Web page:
Research Roundup

? Men with early-stage prostate cancer may be able to slow or even reverse cancerous changes in cells by making dramatic lifestyle changes. Researchers at the University of California at San Francisco studied 93 men with early-stage prostate cancer. Half made lifestyle changes; half did not. The changes included a vegan diet, soy, fish oil, vitamin E, selenium, vitamin C, walking and stress management. After one year, tests showed that prostate cancer cell growth slowed 70% in the lifestyle group, but only 9% in the control group.


Journal of Urology, September 2005.

? A high intake of the carotenoids beta-cryptoxanthin and zeaxanthin may reduce the risk of arthritis. Researchers in the U.K., studying 25,000 people, found that the average intakes of beta-cryptoxanthin and zeaxanthin?pigments in dark green or bright-colored plant foods?were 40% and 20% lower, respectively, in participants who developed arthritis than in those who didn’t. And those with the highest intakes of beta-cryptoxanthin were only half as likely to develop arthritis over seven to 15 years as those with the lowest intakes. Oranges, bell peppers, papaya and watermelon are especially rich in beta-cryptoxanthin. Just one glass of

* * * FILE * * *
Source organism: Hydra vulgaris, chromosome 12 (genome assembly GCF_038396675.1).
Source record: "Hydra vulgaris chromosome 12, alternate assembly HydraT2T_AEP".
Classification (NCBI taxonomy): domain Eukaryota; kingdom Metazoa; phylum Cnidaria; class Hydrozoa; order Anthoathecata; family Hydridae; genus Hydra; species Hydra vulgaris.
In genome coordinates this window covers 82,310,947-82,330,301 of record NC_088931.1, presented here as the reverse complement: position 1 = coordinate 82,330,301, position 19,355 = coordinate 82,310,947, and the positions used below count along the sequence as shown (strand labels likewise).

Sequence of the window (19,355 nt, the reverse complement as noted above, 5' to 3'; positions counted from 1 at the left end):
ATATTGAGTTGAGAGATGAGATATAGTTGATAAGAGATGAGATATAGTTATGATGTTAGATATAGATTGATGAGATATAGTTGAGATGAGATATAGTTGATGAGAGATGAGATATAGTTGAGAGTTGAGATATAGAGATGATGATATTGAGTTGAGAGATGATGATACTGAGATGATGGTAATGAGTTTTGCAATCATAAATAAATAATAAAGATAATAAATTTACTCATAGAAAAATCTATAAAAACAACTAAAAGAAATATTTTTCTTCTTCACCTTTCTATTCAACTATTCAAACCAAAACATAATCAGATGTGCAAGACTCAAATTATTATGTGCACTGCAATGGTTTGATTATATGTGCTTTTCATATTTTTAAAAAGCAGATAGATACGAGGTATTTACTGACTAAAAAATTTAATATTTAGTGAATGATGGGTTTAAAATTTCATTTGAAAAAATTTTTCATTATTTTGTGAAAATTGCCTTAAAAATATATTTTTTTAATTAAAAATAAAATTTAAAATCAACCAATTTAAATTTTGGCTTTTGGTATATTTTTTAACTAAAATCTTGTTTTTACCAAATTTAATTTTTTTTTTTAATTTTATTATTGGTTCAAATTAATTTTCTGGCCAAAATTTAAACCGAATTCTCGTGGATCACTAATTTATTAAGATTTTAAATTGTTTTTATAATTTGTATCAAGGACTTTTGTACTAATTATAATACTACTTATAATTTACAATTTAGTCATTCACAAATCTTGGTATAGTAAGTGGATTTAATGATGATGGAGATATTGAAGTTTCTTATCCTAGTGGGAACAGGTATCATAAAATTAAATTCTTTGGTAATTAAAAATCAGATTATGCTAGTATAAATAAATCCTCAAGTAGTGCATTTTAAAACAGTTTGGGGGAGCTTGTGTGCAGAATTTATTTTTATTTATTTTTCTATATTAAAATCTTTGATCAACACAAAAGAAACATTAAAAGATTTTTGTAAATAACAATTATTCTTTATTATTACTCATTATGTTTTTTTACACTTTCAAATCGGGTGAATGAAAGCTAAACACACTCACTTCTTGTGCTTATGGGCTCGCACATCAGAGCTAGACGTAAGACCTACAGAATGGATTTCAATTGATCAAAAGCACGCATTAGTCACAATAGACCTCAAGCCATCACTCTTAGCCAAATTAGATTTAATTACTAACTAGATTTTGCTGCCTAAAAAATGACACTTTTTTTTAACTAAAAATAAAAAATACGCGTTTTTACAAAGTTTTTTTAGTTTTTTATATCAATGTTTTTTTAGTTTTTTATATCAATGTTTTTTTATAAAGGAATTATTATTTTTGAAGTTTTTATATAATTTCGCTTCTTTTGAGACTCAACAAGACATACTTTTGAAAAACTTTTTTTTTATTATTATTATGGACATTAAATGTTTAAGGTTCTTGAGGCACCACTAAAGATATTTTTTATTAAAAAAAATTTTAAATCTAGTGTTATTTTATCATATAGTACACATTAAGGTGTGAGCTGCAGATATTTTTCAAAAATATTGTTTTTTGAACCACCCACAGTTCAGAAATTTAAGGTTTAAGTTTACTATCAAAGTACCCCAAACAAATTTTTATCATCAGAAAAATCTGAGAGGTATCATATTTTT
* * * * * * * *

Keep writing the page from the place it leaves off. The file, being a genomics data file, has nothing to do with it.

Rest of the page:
orange juice a day may lower risk.


American Journal of Clinical Nutrition, August 2005.

? People with severe asthma may have greater antioxidant needs than other people. Australian researchers recently studied 81 people with asthma?28 with severe disease?and 43 without. They found that those with severe asthma had blood levels 64% lower in vitamin C and 12% lower in vitamin E than those without asthma or with mild-to-moderate asthma. Because intakes of these vitamins did not differ significantly between the groups, people with asthma might require more.


European Respiratory Journal, August 2005.

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